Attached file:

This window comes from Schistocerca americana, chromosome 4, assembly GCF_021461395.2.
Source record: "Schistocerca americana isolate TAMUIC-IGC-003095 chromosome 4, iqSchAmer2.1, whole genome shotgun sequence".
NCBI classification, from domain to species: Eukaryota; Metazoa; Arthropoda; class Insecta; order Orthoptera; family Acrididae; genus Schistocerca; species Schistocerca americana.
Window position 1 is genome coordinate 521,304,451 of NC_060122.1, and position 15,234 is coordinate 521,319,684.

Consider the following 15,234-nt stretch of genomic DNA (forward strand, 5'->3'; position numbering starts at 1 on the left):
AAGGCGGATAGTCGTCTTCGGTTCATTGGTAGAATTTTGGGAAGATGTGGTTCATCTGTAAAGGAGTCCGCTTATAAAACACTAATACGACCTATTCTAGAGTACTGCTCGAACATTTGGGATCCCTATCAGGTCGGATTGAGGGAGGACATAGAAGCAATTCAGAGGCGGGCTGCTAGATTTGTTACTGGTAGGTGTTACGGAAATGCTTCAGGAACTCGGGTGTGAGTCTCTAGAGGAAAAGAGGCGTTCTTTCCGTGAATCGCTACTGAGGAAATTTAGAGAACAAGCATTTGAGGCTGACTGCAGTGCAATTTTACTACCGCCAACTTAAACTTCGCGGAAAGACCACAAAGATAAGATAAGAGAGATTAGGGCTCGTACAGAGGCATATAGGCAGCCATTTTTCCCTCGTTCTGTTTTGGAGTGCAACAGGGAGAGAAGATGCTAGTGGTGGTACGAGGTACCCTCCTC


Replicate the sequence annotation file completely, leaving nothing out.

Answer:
This window comes from Schistocerca americana, chromosome 4, assembly GCF_021461395.2.
Source record: "Schistocerca americana isolate TAMUIC-IGC-003095 chromosome 4, iqSchAmer2.1, whole genome shotgun sequence".
NCBI classification, from domain to species: Eukaryota; Metazoa; Arthropoda; class Insecta; order Orthoptera; family Acrididae; genus Schistocerca; species Schistocerca americana.
Window position 1 is genome coordinate 521,304,451 of NC_060122.1, and position 15,234 is coordinate 521,319,684.

Consider the following 15,234-nt stretch of genomic DNA (forward strand, 5'->3'; position numbering starts at 1 on the left):
AAGGCGGATAGTCGTCTTCGGTTCATTGGTAGAATTTTGGGAAGATGTGGTTCATCTGTAAAGGAGTCCGCTTATAAAACACTAATACGACCTATTCTAGAGTACTGCTCGAACATTTGGGATCCCTATCAGGTCGGATTGAGGGAGGACATAGAAGCAATTCAGAGGCGGGCTGCTAGATTTGTTACTGGTAGGTGTTACGGAAATGCTTCAGGAACTCGGGTGTGAGTCTCTAGAGGAAAAGAGGCGTTCTTTCCGTGAATCGCTACTGAGGAAATTTAGAGAACAAGCATTTGAGGCTGACTGCAGTGCAATTTTACTACCGCCAACTTAAACTTCGCGGAAAGACCACAAAGATAAGATAAGAGAGATTAGGGCTCGTACAGAGGCATATAGGCAGCCATTTTTCCCTCGTTCTGTTTTGGAGTGCAACAGGGAGAGAAGATGCTAGTGGTGGTACGAGGTACCCTCCTC